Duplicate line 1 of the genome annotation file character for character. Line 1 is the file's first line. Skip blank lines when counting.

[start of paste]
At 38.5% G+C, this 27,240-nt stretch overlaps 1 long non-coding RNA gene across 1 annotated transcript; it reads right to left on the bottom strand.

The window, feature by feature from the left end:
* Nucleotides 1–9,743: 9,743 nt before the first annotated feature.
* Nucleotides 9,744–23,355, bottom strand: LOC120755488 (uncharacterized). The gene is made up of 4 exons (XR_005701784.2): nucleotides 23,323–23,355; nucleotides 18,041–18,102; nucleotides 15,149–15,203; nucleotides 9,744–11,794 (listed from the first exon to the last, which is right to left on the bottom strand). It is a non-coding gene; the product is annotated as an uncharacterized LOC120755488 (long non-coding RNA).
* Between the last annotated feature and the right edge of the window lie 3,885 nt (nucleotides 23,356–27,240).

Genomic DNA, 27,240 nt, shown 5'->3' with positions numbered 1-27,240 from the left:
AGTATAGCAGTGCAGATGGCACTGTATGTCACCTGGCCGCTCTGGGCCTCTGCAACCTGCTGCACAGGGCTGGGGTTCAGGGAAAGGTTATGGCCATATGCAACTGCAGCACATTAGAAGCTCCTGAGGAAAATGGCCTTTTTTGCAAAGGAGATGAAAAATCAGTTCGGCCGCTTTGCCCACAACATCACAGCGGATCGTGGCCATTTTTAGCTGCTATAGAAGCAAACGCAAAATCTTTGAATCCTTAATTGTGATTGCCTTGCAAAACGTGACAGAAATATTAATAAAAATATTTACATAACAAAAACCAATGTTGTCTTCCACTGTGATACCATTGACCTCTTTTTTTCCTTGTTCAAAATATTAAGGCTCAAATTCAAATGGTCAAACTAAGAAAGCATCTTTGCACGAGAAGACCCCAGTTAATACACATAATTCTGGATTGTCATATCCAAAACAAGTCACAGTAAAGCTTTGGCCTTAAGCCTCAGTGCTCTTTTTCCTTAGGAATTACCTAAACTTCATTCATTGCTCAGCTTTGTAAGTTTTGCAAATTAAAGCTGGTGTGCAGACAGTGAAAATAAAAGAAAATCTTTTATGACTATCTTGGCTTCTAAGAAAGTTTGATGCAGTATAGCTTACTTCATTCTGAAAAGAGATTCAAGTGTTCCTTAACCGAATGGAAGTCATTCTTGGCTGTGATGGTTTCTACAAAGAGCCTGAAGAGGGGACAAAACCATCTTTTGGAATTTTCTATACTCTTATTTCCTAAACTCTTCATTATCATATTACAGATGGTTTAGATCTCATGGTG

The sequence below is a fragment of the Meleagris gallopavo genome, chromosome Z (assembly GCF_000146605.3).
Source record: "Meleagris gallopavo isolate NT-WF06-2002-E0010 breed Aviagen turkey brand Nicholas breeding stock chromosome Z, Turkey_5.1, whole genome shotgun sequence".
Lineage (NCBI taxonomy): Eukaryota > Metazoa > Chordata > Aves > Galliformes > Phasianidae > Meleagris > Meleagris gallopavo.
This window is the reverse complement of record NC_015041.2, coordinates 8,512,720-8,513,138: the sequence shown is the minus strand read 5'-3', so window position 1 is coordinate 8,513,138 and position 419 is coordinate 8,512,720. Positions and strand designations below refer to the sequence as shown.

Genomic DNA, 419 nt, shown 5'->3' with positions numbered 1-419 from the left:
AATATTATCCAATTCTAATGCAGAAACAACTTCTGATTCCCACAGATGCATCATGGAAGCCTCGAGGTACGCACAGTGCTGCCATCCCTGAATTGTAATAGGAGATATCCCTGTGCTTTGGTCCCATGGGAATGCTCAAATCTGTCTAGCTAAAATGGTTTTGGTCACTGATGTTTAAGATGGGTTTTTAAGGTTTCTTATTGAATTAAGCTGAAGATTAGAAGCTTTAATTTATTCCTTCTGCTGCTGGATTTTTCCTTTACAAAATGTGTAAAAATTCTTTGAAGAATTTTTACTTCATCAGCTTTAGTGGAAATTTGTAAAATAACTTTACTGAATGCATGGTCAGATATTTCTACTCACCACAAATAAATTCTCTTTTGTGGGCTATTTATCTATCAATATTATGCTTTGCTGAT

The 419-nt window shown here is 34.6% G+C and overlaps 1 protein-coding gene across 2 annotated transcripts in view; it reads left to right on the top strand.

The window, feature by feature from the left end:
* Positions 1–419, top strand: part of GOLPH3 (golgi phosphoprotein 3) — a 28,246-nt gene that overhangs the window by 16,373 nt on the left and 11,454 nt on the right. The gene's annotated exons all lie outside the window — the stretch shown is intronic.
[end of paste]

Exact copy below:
At 38.5% G+C, this 27,240-nt stretch overlaps 1 long non-coding RNA gene across 1 annotated transcript; it reads right to left on the bottom strand.